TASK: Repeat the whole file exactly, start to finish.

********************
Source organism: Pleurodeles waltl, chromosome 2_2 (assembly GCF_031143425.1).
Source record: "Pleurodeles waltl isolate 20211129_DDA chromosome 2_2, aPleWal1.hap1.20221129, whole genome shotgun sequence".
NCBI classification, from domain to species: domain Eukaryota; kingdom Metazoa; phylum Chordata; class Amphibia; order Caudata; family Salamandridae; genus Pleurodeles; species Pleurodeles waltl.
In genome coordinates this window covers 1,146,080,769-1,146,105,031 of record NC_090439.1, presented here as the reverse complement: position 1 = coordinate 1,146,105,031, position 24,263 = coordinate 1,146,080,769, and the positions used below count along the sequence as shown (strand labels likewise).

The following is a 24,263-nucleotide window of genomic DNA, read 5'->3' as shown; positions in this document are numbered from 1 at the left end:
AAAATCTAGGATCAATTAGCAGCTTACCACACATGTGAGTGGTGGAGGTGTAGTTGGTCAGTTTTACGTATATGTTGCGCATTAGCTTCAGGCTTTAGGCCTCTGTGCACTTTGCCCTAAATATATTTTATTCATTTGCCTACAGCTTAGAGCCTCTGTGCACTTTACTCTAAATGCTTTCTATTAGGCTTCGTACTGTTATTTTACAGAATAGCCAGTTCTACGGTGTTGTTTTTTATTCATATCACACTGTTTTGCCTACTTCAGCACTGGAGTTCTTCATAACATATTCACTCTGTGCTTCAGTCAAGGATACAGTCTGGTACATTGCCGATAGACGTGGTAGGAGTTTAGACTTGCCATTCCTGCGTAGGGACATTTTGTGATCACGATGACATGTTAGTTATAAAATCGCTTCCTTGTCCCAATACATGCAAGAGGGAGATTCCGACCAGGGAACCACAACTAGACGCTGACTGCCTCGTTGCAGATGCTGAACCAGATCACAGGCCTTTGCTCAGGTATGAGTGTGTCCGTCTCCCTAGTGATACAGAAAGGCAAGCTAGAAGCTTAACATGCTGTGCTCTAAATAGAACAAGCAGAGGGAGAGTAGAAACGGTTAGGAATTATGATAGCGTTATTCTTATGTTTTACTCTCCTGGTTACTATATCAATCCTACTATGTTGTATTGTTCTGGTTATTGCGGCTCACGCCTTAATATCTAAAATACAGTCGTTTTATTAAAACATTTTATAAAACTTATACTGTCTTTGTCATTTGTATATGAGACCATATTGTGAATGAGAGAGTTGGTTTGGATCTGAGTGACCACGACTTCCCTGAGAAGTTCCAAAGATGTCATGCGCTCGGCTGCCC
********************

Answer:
Source organism: Pleurodeles waltl, chromosome 2_2 (assembly GCF_031143425.1).
Source record: "Pleurodeles waltl isolate 20211129_DDA chromosome 2_2, aPleWal1.hap1.20221129, whole genome shotgun sequence".
NCBI classification, from domain to species: domain Eukaryota; kingdom Metazoa; phylum Chordata; class Amphibia; order Caudata; family Salamandridae; genus Pleurodeles; species Pleurodeles waltl.
In genome coordinates this window covers 1,146,080,769-1,146,105,031 of record NC_090439.1, presented here as the reverse complement: position 1 = coordinate 1,146,105,031, position 24,263 = coordinate 1,146,080,769, and the positions used below count along the sequence as shown (strand labels likewise).

The following is a 24,263-nucleotide window of genomic DNA, read 5'->3' as shown; positions in this document are numbered from 1 at the left end:
AAAATCTAGGATCAATTAGCAGCTTACCACACATGTGAGTGGTGGAGGTGTAGTTGGTCAGTTTTACGTATATGTTGCGCATTAGCTTCAGGCTTTAGGCCTCTGTGCACTTTGCCCTAAATATATTTTATTCATTTGCCTACAGCTTAGAGCCTCTGTGCACTTTACTCTAAATGCTTTCTATTAGGCTTCGTACTGTTATTTTACAGAATAGCCAGTTCTACGGTGTTGTTTTTTATTCATATCACACTGTTTTGCCTACTTCAGCACTGGAGTTCTTCATAACATATTCACTCTGTGCTTCAGTCAAGGATACAGTCTGGTACATTGCCGATAGACGTGGTAGGAGTTTAGACTTGCCATTCCTGCGTAGGGACATTTTGTGATCACGATGACATGTTAGTTATAAAATCGCTTCCTTGTCCCAATACATGCAAGAGGGAGATTCCGACCAGGGAACCACAACTAGACGCTGACTGCCTCGTTGCAGATGCTGAACCAGATCACAGGCCTTTGCTCAGGTATGAGTGTGTCCGTCTCCCTAGTGATACAGAAAGGCAAGCTAGAAGCTTAACATGCTGTGCTCTAAATAGAACAAGCAGAGGGAGAGTAGAAACGGTTAGGAATTATGATAGCGTTATTCTTATGTTTTACTCTCCTGGTTACTATATCAATCCTACTATGTTGTATTGTTCTGGTTATTGCGGCTCACGCCTTAATATCTAAAATACAGTCGTTTTATTAAAACATTTTATAAAACTTATACTGTCTTTGTCATTTGTATATGAGACCATATTGTGAATGAGAGAGTTGGTTTGGATCTGAGTGACCACGACTTCCCTGAGAAGTTCCAAAGATGTCATGCGCTCGGCTGCCC